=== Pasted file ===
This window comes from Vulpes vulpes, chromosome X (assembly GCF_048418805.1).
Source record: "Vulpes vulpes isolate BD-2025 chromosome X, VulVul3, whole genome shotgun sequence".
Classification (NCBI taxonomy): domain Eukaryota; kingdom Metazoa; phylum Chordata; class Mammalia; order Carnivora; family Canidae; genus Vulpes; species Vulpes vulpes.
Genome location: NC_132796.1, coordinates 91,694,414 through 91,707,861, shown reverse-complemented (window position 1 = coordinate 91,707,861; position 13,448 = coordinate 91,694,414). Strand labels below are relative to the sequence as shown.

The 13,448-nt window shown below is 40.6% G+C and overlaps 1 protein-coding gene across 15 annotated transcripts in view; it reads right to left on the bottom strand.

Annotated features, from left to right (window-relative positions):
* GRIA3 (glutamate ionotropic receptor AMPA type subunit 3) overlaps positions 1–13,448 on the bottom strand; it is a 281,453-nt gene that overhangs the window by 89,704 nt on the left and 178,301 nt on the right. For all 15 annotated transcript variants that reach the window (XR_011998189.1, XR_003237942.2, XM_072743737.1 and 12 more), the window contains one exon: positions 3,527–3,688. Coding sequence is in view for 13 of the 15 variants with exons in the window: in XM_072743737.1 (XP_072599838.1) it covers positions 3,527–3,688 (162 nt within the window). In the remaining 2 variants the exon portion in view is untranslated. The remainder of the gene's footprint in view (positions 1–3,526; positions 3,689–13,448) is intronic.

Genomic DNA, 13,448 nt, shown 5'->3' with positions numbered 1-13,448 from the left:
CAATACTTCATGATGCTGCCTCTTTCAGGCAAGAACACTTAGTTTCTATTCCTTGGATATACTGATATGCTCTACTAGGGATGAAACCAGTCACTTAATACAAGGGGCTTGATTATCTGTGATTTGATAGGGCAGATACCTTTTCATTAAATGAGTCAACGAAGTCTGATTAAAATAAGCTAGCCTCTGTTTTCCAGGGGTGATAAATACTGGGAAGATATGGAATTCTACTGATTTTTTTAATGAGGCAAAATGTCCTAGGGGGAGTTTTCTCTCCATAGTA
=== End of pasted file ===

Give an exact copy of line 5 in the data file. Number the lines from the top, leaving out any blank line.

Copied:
The 13,448-nt window shown below is 40.6% G+C and overlaps 1 protein-coding gene across 15 annotated transcripts in view; it reads right to left on the bottom strand.